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Twitter Co-Founder Biz Stone Kicks Off HIMSS12 with Inspirational Keynote


Social media is a big topic among physician practices this year, but Stone's speech focused less on healthcare issues such as ICD-10 and more on general life lessons.

Whether it’s improving patient care or launching a new program at your practice, you can actually create, or manufacture, your own opportunities. 

Such was one of the themes espoused by Twitter co-founder and creative director Biz Stone, Tuesday’s keynote speaker at the HIMSS12 Annual Conference & Exhibition in Las Vegas.

Nearly every seat was taken in the enormous fifth-floor Palazzo ballroom during the 90-minute presentation, which included a 10-minute violin-and-acrobatic-dance performance and an introductory, technology-focused talk by HIMSS Board of Directors Chair Charlene Underwood. And though the choice of Stone was fitting, as social media is a big topic among physician practices this year, his speech focused less on healthcare issues such as meaningful use and ICD-10 timelines and more on general life lessons.

The first lesson, which seemed to resonate with attendees Tweeting during Stone’s talk, centered on the topic of opportunity. Stone told a story about founding a lacrosse team while in grade school, because his school didn’t have one, instead of waiting for one to come along.

“Opportunity can be manufactured,” said Stone. “You can actually create, or manufacture your own opportunities. It’s so simple: you always think about opportunity coming along but you can always create it.”

Stone also talked about finding creative inspiration everywhere possible. When Stone created Twitter with business partner Evan Williams, mobile SMS was becoming popular, and AOL Instant Messenger status updates were widely used. Yet those rudimentary technologies were inspirational to finessing early versions of the product.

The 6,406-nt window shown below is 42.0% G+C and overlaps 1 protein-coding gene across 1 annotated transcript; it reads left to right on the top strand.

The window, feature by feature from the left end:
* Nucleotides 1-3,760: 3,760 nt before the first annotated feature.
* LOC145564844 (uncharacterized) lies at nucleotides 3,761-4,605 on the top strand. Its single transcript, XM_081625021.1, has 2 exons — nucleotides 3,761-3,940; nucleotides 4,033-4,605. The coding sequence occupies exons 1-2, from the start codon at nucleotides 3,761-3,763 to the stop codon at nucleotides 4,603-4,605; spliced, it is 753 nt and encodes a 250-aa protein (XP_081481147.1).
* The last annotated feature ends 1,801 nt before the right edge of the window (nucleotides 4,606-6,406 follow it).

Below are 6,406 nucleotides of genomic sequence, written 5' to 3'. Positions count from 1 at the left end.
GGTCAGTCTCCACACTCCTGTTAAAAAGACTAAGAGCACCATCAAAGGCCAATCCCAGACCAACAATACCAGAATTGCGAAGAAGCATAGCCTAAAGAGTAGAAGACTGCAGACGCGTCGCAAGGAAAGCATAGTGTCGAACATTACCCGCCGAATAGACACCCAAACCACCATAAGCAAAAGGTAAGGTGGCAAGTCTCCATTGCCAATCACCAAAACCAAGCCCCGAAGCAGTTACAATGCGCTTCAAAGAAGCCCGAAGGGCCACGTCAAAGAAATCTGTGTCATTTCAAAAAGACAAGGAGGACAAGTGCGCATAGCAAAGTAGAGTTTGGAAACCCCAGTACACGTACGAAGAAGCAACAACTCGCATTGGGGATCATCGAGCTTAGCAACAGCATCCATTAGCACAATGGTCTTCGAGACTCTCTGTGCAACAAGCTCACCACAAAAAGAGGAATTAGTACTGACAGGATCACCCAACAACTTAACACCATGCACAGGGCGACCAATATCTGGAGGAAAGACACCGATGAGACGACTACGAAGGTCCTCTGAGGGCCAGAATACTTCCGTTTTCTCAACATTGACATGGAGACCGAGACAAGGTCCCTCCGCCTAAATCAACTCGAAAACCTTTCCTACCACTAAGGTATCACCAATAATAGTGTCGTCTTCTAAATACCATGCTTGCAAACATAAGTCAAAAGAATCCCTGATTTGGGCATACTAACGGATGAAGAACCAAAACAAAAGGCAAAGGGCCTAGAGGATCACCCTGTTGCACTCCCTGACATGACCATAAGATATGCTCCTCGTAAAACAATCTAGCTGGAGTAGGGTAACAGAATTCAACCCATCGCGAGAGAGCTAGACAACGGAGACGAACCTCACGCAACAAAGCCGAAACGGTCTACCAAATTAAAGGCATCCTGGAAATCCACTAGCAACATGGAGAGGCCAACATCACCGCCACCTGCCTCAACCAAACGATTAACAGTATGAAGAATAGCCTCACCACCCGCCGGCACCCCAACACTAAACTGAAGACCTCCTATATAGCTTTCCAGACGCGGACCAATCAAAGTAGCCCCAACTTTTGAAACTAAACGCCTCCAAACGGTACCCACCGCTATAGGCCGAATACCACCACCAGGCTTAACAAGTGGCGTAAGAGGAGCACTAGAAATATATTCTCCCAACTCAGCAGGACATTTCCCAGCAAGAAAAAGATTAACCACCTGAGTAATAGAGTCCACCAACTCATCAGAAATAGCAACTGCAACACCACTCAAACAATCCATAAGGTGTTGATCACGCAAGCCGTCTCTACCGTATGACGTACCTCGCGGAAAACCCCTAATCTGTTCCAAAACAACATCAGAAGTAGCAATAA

“The main critique of Twitter was, ‘it’s not useful,’” said Stone. “And I remember Evan saying, ‘so is ice cream. Should we ban all ice cream?’  So we kept working on it.”

That, plus studying graphic design with a top creative director in New York, taught him that creativity is a renewable resource.

“You can always take a new approach to anything,” said Stone. “You can imagine this being applied to any challenge in any industry. Creativity is infinite and you can always refresh it.”

During a post-speech Q&A with Underwood, Stone told the audience that using “even rudimentary technology to communicate about health is a huge step forward.” Two examples: taking personal responsibility for your health by tweeting healthcare news, or using social media outlets to post weight-loss goals.

“I think the biggest thing that these all boil down to is awareness and paying attention,” said Stone. “I think devices like social media… help make us aware of how much we’re eating, how many steps we’re taking. It gives more ownership of your health to you and makes you proud to take control of it.”

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